One word: thatalo.
It literally means: “no living things”
With this magic word, you will go a very long way. I learned this word at the border, and once I did, I never looked back. You could easily walk into any place in Myanmar and get a vegan dish without any problems. And on top of that, people will LOVE that you know some of the local language.
Traditional Myanmar food consists mostly of rice, a variety of fried vegetables and unfortunately, a lot of meat. But don’t panic! Simply get all the side dishes for less than one Euro.
The first thing I ate, right at the Thai/Myanmar border, was fried green vegetables with loads of garlic, onion and soy sauce. And boy, do I love my greens! For me, this was a kick-start, and it only went uphill from there.
On a Myanmar menu you will find a whole section of fried vegetable dishes and raw salads, always accompanied by a delicious peanut sauce and rice or noodles. Since the basis of most of the meals is chili and garlic, I was very a happy woman.
On top of that: there are markets EVERYWHERE. Before a long bus-train-boat ride, I stocked up on carrots, watermelon, coconut, tea leaves, nuts, etc… And if I forgot, no problem! There would surely be a market on the way.
Rise and shine!
Breakfast was usually included with the accommodation and consisted of eggs and bread, or fried rice. By asking for “thatalo breakfast” at check in, I always got something that other travellers were jealous of: Shan noodles! Shan noodles are a light red spicy soup with thick noodles and cilantro. A great way to start the day, and a typical Burmese breakfast. I just love to eat like a local wherever I can. And I can assure you, it feels really good to have a better food option than others for once. Some fellow travellers even opted for thatalo breakfast after they saw how spoiled I was. Vegans for the win!
Lunch and dinner
Delicious vegan BBQ consisting of tofu, filled paprika, cauliflower and marrow leaf: 0,71 Euro!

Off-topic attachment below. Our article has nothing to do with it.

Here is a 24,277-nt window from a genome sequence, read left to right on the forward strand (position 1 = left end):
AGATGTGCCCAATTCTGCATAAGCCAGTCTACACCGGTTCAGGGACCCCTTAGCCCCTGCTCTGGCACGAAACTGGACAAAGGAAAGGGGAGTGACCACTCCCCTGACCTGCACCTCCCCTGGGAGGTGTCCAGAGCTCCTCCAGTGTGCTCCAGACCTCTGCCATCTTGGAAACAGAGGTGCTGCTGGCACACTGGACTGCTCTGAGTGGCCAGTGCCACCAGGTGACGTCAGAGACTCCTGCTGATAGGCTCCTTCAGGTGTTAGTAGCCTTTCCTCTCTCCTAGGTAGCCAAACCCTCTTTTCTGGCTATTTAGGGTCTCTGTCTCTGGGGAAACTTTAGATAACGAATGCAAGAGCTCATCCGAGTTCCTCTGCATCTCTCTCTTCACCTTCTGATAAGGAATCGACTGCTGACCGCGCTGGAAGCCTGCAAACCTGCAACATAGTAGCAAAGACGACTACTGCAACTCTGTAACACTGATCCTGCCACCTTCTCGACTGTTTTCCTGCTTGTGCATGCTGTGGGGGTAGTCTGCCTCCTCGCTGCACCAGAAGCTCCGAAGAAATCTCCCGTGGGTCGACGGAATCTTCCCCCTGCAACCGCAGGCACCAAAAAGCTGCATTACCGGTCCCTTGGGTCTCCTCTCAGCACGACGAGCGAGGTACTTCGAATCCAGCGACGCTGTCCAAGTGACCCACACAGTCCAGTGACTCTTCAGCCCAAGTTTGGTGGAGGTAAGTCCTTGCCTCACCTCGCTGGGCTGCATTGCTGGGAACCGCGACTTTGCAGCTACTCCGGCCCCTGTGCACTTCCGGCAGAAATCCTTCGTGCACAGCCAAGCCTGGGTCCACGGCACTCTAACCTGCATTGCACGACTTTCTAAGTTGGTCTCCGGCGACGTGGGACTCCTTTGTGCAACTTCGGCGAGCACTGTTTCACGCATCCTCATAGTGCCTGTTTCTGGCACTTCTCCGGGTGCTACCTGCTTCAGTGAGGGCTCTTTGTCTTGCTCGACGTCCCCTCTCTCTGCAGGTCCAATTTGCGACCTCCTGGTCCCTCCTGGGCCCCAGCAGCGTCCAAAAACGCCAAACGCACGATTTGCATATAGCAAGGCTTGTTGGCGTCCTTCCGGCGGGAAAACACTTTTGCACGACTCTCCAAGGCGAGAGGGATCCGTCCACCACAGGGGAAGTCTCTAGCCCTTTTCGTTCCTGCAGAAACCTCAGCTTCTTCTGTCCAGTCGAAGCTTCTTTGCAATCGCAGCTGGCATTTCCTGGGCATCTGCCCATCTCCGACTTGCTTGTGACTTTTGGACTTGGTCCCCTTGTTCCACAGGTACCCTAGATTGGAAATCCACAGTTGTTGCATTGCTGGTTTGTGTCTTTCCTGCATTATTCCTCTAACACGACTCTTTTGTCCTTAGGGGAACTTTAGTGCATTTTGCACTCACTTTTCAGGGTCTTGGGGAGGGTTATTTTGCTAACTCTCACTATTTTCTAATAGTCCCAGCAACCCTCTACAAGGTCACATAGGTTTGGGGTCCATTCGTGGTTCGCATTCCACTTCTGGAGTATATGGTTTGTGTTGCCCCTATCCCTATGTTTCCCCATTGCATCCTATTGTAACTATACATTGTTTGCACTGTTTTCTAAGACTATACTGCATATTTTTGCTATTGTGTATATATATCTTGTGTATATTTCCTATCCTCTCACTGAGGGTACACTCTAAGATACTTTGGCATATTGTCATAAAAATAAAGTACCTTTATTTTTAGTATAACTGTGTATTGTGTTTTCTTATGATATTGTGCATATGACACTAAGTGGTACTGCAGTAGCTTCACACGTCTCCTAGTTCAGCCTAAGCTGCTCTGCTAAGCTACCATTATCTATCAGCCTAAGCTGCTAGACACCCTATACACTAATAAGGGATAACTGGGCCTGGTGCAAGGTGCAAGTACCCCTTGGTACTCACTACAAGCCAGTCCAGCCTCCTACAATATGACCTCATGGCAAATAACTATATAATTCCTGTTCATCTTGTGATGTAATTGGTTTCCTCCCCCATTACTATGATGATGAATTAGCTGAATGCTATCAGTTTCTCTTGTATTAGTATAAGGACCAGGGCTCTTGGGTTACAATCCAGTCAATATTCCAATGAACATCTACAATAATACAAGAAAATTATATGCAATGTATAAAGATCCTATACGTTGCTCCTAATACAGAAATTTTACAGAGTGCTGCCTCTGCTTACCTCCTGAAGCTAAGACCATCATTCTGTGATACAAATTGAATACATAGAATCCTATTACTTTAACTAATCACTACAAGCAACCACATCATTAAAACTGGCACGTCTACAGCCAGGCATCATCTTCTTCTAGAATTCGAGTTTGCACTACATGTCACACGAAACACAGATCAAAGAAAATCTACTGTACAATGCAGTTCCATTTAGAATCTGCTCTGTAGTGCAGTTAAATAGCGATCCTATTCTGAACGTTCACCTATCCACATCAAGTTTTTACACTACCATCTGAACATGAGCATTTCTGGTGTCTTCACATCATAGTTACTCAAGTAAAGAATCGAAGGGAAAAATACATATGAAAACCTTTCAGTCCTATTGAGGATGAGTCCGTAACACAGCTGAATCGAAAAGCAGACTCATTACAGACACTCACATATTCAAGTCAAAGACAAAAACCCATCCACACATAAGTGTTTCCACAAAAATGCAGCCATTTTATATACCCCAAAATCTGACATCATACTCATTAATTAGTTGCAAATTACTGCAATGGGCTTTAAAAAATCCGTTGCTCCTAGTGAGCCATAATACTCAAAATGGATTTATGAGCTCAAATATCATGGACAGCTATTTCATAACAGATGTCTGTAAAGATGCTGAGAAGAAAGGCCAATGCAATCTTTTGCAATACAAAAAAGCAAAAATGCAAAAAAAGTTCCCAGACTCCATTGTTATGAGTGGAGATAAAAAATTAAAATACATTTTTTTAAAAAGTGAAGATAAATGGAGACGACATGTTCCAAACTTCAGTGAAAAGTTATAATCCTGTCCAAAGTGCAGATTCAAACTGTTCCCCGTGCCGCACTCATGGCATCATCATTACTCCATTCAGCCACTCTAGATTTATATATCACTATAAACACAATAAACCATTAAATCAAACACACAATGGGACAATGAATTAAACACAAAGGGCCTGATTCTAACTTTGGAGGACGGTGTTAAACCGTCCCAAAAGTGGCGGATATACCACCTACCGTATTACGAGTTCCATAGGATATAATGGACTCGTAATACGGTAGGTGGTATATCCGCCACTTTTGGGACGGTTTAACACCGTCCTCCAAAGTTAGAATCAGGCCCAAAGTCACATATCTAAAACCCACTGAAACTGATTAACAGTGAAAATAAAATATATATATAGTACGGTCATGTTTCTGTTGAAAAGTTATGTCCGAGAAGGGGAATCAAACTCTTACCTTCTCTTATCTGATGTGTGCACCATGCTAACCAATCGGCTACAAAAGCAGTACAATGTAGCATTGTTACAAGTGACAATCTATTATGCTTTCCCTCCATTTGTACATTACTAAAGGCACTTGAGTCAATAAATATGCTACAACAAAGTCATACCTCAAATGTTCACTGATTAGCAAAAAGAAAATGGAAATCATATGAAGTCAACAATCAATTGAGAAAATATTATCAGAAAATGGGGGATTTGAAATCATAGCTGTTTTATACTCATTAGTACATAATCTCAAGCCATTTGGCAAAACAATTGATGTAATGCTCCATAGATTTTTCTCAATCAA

As a low budget traveller, I’ll eat just about anywhere. But my choice always depends on the people owning the restaurant. If they seem to be caring and full of smiles, I get this feeling in my gut that the food will be similar.
Sometimes you’ll find menus translated into English too.
A delicious clear soup with cilantro and garlic is often complimentary with your dish. Fried vegetables could be:
• marrow leaf
• mustard leaf
• bamboo shoots
As for the salads:
• cucumber salad
• tomato salad
• carrot salad
• cabbage salad
• marrow leaf salad
• lemon leaf salad
• sea-weed salad
And almost every fried vegetable you can get as a salad and visa versa.
You just order whatever you like and specify with: “thatalo?”
One thing really worth mentioning is tea leaf salad (sorry, no photo, I already ate it before I could think of making one). I kind of got addicted to it. It’s a salad made of wet green tea, dried yellow beans and spices. I feel like it is incredibly healthy, and it tastes fantastic!
Also worth mentioning are the delicious curries, fried noodles and fried rice. In my personal opinion these are not as nutritious as the above mentioned dishes, so when I was craving noodles, I ordered some green vegetables as well to up the nutritional value a bit.
In case there is no English menu (which is a good sign actually), you simply ask the waiter “thatalo”, maybe point out a dish on someone else’s table and let yourself be surprised. You’ll get about five small dishes like soup, aubergine mash, yellow beans, durian salad,…etc. And the staff will be delighted having you in their restaurant.
Did I mention the prices? Most of the time I ate for less than 1000 kyat, which is about 0,71 Euro. Or that moment when you ask for the bill and you need to pay the full 35 cents — I don’t know about you, but for me, it makes the food even more delicious.
Vegan on the Myanmar train
On my first train, I suffered. 13 hours from Yangon to Thazi without a restaurant car, and the people passing selling food only had meat dishes for sale. Luckily I bought some steamed corn in the morning, because after that it was finished for me. However, I just didn’t know how to get creative yet.
Taking this in consideration, I stocked up on food for my second long ride, but soon noticed that the offer depends from train to train. This one was selling loads of food, and it sure was vegan! There were vegetable noodles, rice with durian, nuts, seeds, fruit, ... It was like going out for dinner in your lazy train chair. Just the way I like it.
Vegetable dishes on the train will cost you maximum 0,21 Euro.
Other times, when the train got delayed and therefore the sellers called it a day, I bought some cooked rice and pimped it with my survival package of tea leaves and spices.
I wish that every country had a magic word like this. With thatalo in your vocabulary, you will sure as heaven not die from hunger during your visit in Myanmar.